Human and Human-Interfaced AI Interactions: Modulation of Human Male Autonomic Nervous System via Pupil Mimicry

Catherine Spicer

Prashanna Khwaounjoo

Yusuf Ozgur Cakmak

Pupillary alterations in virtual humans induce neurophysiological responses within an observer. Technological advances have enabled rapid developments in artificial intelligence (AI), from verbal systems, to visual AI interfaces with the ability to express, and respond to emotional states of a user. Visual AI interfaces are able to change their physical parameters, such as pupil diameter. Pupillary changes can alter heart rate, however, effects on heart rate variability (HRV) are unknown. HRV, is an autonomic, non-conscious parameter which monitors sympathetic and parasympathetic nervous system (PNS) activity. N = 34 male participants aged between 19–33 were subjected to a number of conditions such as pupil dilation, constriction and blushing. The present research is the first to investigate the effects of virtual human interactions on human HRV. Outcomes of this study were obtained using eye tracking and HRV measurements. Pupil dilation relative to constriction presented in the female virtual partner induced a significant right pupillary diameter increase (p = 0.041) in human observers. Additionally, female virtual partner pupil constriction relative to dilation induced a significant increase in participants’ PNS HRV response (p = 0.036). These findings indicate the ability of a female virtual interaction partner to modulate parasympathetic autonomic functioning in young healthy male humans. This allows first insights into the effects of interacting with virtual AI interaction partners, on human autonomic functioning, and may aid development of future virtual humans, and their implementation into relevant clinical settings.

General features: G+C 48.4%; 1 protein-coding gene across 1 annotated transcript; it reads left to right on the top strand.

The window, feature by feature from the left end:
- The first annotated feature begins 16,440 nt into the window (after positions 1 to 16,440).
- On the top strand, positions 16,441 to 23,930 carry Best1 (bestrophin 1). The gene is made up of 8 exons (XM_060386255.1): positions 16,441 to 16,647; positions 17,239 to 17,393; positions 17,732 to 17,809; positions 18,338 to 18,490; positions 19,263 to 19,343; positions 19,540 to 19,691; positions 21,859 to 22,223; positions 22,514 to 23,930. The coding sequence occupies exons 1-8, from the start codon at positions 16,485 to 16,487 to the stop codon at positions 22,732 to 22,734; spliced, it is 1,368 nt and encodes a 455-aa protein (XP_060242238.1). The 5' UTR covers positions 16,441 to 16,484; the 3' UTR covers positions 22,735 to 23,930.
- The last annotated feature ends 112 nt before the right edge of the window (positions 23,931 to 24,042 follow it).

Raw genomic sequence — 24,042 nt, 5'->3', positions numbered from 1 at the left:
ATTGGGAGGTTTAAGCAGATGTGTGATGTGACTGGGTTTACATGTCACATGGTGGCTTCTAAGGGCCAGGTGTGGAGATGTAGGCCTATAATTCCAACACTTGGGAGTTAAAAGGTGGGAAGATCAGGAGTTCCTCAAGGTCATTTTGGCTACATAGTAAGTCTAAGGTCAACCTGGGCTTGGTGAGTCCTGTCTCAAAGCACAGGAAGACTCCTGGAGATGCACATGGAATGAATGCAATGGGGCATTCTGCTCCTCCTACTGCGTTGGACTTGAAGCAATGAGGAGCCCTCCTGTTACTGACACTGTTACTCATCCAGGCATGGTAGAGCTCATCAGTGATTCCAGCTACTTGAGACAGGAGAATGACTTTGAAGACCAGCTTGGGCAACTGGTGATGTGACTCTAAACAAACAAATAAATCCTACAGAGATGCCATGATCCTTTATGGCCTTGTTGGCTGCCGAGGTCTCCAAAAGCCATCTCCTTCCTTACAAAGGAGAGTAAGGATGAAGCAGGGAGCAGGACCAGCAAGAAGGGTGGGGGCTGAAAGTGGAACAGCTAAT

This publication uses ECG and Eye Tracking which is fully integrated into iMotions Lab

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